The samplers were food writer and journalist Josh Schonwald and Austrian food trends researcher Hanni Rützler. After biting into a piece of the cooked meat in front of reporters, Schonwald claimed that “It had a familiar mouthfeel. [The difference] is the absence of fat.” Naturally, both tasters were careful not to comment on whether the burger was “good” or not, as any such judgements might seem premature and could hurt its chances for sales at this point.

lab-grown-burgerThis lab-grown patty took two years and $325,000 to produce. And as sources revealed, the money came from Google co-founder and TED speaker Sergey Brin. Worth an estimated $20 billion, Brin has a history of investing in cooky projects – everything from driverless cars to trips to the moon. And as he told The Guardian, he was moved to invest in the technology for animal welfare reasons and believes it has “the capability to transform how we view the world”.

lab-grown-burger_postThe hamburger was grown in Post’s lab using bovine skeletal muscle stem cells that were collected from a piece of fresh beef. The cells were grown by “feeding” them calf serum and commercially available growth medium to initiate multiplication and prompt them to develop into muscle cells over time. Once they differentiated into muscle cells, they were given simple nutrient sources and exercised in a bioreactor, helping the muscle to “bulk up.”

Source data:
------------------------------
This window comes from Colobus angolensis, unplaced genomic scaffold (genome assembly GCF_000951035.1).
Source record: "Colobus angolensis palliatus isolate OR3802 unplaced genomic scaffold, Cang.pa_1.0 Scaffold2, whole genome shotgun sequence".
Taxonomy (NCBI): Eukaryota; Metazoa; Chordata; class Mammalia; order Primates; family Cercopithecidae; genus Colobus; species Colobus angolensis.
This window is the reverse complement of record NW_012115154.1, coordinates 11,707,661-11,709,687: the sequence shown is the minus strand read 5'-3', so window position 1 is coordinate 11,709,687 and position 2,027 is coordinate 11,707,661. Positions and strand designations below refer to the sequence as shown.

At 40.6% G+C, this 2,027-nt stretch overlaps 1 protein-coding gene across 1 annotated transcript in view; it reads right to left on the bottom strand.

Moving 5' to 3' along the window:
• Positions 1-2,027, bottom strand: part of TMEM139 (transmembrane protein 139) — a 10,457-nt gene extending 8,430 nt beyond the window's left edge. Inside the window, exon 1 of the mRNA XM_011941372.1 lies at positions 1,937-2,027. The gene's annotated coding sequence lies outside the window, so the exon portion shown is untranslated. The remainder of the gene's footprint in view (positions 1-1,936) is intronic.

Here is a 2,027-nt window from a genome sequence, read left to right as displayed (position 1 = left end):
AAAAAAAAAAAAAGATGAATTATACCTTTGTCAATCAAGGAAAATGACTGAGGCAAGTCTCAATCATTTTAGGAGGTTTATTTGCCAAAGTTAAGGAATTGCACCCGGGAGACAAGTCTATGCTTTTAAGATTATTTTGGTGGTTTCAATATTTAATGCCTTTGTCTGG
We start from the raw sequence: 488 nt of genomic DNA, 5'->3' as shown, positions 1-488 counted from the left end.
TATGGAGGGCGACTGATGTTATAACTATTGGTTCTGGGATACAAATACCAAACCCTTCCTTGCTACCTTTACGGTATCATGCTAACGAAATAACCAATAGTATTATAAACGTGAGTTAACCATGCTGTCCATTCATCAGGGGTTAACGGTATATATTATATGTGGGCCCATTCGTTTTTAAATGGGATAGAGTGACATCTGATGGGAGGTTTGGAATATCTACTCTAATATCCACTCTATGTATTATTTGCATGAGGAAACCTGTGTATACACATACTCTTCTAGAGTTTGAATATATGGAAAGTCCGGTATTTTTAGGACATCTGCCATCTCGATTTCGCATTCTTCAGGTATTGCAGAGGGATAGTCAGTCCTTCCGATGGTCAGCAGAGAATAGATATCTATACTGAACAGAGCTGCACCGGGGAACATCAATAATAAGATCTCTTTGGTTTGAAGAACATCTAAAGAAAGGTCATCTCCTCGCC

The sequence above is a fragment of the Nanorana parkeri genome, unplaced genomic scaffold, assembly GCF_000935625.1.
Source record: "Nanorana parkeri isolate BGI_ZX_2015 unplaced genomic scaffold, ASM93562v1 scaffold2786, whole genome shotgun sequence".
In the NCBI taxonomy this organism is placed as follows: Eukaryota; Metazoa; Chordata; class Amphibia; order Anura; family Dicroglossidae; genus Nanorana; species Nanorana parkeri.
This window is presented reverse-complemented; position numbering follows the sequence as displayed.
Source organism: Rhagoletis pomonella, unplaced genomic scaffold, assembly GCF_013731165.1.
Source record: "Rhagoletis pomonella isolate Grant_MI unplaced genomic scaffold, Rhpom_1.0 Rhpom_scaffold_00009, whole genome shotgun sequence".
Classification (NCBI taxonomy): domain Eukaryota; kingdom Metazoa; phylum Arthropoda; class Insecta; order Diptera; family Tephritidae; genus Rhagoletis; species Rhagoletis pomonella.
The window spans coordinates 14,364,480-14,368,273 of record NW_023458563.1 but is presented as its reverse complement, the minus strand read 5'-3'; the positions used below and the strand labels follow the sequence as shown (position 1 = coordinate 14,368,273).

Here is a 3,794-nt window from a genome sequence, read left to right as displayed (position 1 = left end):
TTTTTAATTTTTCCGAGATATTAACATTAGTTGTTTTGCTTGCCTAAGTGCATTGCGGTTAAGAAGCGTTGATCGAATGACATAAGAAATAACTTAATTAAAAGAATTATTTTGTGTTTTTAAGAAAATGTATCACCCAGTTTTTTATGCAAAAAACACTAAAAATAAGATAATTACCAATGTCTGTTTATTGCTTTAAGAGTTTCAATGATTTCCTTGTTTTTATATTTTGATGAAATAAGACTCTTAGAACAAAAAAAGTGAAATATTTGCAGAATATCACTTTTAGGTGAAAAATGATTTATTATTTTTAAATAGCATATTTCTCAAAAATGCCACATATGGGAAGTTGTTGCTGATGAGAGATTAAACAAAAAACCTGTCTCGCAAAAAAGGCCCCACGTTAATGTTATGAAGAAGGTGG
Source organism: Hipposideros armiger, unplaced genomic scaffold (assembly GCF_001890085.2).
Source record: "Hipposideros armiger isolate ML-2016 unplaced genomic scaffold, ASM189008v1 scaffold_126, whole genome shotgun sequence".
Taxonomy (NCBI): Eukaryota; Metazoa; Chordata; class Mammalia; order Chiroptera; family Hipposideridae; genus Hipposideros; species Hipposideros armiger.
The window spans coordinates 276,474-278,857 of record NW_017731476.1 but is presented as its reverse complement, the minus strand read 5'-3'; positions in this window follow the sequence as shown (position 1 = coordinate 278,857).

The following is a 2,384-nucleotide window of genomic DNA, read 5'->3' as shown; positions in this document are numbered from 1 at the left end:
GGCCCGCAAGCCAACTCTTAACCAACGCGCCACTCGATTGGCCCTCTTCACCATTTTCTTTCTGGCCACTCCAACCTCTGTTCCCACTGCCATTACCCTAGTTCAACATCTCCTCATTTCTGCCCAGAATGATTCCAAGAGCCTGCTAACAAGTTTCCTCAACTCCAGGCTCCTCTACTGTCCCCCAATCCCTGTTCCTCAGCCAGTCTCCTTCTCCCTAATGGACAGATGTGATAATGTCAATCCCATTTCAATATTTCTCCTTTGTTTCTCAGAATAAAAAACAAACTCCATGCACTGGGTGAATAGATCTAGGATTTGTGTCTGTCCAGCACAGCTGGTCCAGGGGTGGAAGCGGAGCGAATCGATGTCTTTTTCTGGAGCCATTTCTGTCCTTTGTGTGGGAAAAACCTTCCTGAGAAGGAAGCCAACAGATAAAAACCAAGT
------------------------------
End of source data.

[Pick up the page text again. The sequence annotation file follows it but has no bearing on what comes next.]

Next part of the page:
The resulting five-ounce burger, cooked by chef Richard McGeown for Schonwald and Rützler, was made using 20,000 strips of cultured meat – about 40 billion cow cells – and took about three months to produce. As Post joked, this is significantly less time than it takes to raise a cow. And while the arrival of in-vitro meat has been predicted and heralded for decades, but now that it’s finally here, people are not sure how to respond.

labmeat1On the one hand, it offers a range of possibilities for producing sustainable, cheap meat that could help meet global needs using only a laboratory. On the other, there’s no telling how long it will be before consumers will be comfortable eating something grown in a petri dish from stem cells. Between the absence of fat and the stigma that is sure to remain in place for some time, getting people to buy “lab-grown” might be difficult.